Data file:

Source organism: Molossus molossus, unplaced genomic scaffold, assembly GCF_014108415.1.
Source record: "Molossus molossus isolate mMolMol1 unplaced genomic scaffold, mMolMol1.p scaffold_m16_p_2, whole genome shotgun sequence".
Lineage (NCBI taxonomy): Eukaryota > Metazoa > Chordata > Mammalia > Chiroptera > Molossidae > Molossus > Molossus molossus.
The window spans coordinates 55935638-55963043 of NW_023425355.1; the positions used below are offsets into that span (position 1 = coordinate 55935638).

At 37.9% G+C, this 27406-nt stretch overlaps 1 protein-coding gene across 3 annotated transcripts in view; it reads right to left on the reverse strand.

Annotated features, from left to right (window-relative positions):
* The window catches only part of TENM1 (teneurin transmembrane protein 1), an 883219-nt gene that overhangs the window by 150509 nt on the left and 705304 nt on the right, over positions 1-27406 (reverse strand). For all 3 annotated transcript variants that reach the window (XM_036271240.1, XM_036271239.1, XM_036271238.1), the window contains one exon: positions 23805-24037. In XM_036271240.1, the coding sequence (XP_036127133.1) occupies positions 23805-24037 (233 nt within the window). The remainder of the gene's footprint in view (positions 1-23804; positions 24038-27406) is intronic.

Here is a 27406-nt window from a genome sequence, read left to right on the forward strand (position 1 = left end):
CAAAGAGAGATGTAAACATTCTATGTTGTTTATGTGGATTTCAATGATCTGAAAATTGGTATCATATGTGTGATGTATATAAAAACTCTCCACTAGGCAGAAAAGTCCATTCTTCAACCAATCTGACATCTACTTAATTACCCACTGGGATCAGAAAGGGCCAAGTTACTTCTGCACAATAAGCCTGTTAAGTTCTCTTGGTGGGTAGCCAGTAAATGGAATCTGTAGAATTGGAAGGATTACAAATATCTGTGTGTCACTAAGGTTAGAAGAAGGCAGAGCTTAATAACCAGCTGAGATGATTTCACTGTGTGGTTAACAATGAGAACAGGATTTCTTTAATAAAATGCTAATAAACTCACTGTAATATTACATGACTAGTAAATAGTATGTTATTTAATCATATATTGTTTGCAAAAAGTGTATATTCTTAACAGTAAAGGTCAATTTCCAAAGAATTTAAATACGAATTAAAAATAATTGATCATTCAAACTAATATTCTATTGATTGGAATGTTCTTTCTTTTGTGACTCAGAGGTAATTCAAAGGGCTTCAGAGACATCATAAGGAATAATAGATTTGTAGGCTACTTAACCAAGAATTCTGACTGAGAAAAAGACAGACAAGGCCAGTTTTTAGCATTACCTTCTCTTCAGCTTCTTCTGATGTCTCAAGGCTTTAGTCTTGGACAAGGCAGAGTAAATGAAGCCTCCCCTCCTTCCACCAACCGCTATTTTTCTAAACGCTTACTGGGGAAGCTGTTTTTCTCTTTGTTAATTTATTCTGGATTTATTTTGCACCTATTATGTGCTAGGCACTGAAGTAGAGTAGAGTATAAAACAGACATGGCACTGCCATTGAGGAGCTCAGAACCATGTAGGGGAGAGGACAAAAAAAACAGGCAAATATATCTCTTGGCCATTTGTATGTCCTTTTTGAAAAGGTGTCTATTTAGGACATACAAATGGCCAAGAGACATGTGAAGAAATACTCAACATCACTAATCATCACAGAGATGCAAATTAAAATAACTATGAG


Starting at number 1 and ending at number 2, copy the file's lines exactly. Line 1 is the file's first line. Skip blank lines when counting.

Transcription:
Source organism: Molossus molossus, unplaced genomic scaffold, assembly GCF_014108415.1.
Source record: "Molossus molossus isolate mMolMol1 unplaced genomic scaffold, mMolMol1.p scaffold_m16_p_2, whole genome shotgun sequence".